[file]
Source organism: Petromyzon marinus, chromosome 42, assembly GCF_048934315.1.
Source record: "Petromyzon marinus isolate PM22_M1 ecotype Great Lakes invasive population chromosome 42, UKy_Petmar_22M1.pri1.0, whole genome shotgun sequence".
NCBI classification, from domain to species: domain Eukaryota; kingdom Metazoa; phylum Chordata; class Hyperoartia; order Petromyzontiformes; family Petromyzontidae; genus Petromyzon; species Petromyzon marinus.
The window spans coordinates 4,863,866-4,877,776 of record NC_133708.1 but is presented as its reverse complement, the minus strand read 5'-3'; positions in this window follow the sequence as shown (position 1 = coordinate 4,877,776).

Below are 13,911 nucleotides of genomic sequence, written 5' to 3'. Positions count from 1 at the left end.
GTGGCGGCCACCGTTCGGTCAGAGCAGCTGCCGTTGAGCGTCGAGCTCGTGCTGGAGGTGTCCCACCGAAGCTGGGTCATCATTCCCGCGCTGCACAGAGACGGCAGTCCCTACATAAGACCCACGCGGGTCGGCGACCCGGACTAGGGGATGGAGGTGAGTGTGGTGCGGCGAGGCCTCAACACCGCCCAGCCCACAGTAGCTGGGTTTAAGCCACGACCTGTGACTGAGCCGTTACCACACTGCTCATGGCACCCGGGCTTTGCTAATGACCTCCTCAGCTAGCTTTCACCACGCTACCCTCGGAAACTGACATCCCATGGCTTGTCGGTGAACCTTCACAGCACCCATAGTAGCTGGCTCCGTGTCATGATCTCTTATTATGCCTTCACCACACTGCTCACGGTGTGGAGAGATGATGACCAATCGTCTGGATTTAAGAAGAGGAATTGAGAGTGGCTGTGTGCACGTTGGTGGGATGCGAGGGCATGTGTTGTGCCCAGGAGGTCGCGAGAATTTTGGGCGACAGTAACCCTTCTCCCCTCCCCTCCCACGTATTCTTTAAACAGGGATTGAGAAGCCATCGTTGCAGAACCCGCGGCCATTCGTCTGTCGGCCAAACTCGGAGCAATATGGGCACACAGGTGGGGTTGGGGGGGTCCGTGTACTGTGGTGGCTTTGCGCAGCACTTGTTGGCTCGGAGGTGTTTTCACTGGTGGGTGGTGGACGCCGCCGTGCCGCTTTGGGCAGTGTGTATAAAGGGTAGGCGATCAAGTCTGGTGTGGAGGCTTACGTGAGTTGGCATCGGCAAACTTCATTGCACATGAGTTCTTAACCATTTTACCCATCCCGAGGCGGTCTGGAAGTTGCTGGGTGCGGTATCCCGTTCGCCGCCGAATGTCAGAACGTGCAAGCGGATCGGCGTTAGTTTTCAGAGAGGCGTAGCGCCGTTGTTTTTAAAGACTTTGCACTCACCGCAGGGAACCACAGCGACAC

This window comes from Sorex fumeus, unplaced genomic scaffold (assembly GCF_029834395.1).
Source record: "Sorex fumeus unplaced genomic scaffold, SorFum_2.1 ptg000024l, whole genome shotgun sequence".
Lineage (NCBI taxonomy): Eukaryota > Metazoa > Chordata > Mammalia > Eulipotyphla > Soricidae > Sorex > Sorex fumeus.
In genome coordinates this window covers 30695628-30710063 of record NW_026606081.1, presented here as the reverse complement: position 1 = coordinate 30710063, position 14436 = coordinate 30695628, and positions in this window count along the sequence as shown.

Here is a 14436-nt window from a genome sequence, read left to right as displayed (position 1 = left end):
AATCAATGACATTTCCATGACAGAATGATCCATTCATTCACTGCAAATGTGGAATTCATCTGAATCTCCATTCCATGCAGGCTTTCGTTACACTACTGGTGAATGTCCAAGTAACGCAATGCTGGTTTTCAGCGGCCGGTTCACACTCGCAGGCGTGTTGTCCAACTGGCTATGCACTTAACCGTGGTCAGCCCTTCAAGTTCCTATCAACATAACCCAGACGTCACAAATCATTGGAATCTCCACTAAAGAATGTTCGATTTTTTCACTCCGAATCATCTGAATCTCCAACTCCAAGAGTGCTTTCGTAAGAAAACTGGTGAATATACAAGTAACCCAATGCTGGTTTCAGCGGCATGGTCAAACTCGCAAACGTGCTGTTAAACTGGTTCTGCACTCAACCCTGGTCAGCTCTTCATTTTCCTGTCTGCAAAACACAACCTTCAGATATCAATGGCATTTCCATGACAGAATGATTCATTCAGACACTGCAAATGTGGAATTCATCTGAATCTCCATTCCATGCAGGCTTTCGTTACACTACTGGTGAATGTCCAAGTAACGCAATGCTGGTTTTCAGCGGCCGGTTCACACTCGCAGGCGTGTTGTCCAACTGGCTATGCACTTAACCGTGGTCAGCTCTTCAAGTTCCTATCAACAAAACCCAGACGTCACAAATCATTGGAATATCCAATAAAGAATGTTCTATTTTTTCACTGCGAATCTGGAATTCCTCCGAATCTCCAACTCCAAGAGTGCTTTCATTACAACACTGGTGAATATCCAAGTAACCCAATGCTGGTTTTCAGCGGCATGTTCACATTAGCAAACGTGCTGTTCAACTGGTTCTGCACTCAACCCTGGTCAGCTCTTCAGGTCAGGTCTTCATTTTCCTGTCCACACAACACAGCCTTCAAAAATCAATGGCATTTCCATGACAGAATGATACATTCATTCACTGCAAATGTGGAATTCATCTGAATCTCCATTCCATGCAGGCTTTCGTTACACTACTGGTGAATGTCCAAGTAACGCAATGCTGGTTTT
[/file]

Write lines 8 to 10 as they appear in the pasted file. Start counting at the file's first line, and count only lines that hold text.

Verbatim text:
Source record: "Sorex fumeus unplaced genomic scaffold, SorFum_2.1 ptg000024l, whole genome shotgun sequence".
Lineage (NCBI taxonomy): Eukaryota > Metazoa > Chordata > Mammalia > Eulipotyphla > Soricidae > Sorex > Sorex fumeus.
In genome coordinates this window covers 30695628-30710063 of record NW_026606081.1, presented here as the reverse complement: position 1 = coordinate 30710063, position 14436 = coordinate 30695628, and positions in this window count along the sequence as shown.